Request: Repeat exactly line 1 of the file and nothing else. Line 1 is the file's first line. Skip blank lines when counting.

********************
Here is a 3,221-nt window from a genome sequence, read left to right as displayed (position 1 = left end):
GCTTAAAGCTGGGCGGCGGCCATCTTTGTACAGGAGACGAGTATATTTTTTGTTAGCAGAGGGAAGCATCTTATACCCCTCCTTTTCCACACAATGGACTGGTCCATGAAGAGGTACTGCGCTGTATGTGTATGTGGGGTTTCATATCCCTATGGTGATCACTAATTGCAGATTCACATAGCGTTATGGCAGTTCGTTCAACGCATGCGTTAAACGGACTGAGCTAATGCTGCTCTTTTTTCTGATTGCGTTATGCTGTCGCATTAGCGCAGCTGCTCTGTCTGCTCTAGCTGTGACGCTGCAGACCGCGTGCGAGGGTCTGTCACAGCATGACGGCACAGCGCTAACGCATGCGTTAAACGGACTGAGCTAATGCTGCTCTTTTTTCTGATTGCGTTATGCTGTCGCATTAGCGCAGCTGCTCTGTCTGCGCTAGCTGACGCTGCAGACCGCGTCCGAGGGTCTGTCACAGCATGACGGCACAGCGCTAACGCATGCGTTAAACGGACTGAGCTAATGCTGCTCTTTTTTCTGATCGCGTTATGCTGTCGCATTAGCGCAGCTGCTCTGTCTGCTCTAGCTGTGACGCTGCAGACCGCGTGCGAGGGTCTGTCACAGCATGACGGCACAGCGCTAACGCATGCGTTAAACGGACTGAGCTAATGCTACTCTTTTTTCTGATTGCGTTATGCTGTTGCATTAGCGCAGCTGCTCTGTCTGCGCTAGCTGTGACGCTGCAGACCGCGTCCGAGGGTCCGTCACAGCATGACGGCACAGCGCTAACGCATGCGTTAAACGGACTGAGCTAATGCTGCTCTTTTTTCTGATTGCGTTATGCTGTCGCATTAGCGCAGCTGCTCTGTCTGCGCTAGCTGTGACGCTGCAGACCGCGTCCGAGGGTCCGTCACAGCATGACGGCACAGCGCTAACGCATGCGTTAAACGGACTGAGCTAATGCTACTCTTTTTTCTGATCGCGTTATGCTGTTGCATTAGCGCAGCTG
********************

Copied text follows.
Here is a 3,221-nt window from a genome sequence, read left to right as displayed (position 1 = left end):